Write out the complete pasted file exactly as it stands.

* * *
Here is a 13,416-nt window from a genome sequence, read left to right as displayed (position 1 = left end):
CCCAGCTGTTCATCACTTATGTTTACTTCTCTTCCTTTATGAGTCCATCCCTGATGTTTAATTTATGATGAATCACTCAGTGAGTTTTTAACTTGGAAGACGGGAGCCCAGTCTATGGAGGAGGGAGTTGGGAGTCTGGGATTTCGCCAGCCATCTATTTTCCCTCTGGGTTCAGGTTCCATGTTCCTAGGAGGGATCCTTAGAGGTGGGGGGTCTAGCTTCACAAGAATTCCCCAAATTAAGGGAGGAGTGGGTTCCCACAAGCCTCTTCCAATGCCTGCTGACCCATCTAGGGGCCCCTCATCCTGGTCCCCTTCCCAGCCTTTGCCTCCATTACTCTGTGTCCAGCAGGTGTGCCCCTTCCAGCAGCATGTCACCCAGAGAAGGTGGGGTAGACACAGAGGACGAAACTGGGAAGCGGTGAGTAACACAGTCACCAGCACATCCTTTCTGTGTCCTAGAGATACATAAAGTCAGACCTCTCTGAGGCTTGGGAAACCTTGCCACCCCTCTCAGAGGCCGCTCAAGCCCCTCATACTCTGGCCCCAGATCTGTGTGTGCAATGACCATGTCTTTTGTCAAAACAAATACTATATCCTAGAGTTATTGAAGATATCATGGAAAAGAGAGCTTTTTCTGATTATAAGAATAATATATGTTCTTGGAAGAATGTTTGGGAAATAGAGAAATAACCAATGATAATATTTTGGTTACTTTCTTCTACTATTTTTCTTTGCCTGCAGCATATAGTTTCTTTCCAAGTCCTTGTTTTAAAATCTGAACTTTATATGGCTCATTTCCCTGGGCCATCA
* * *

Here is a 13,416-nt window from a genome sequence, read left to right as displayed (position 1 = left end):
CCCAGCTGTTCATCACTTATGTTTACTTCTCTTCCTTTATGAGTCCATCCCTGATGTTTAATTTATGATGAATCACTCAGTGAGTTTTTAACTTGGAAGACGGGAGCCCAGTCTATGGAGGAGGGAGTTGGGAGTCTGGGATTTCGCCAGCCATCTATTTTCCCTCTGGGTTCAGGTTCCATGTTCCTAGGAGGGATCCTTAGAGGTGGGGGGTCTAGCTTCACAAGAATTCCCCAAATTAAGGGAGGAGTGGGTTCCCACAAGCCTCTTCCAATGCCTGCTGACCCATCTAGGGGCCCCTCATCCTGGTCCCCTTCCCAGCCTTTGCCTCCATTACTCTGTGTCCAGCAGGTGTGCCCCTTCCAGCAGCATGTCACCCAGAGAAGGTGGGGTAGACACAGAGGACGAAACTGGGAAGCGGTGAGTAACACAGTCACCAGCACATCCTTTCTGTGTCCTAGAGATACATAAAGTCAGACCTCTCTGAGGCTTGGGAAACCTTGCCACCCCTCTCAGAGGCCGCTCAAGCCCCTCATACTCTGGCCCCAGATCTGTGTGTGCAATGACCATGTCTTTTGTCAAAACAAATACTATATCCTAGAGTTATTGAAGATATCATGGAAAAGAGAGCTTTTTCTGATTATAAGAATAATATATGTTCTTGGAAGAATGTTTGGGAAATAGAGAAATAACCAATGATAATATTTTGGTTACTTTCTTCTACTATTTTTCTTTGCCTGCAGCATATAGTTTCTTTCCAAGTCCTTGTTTTAAAATCTGAACTTTATATGGCTCATTTCCCTGGGCCATCA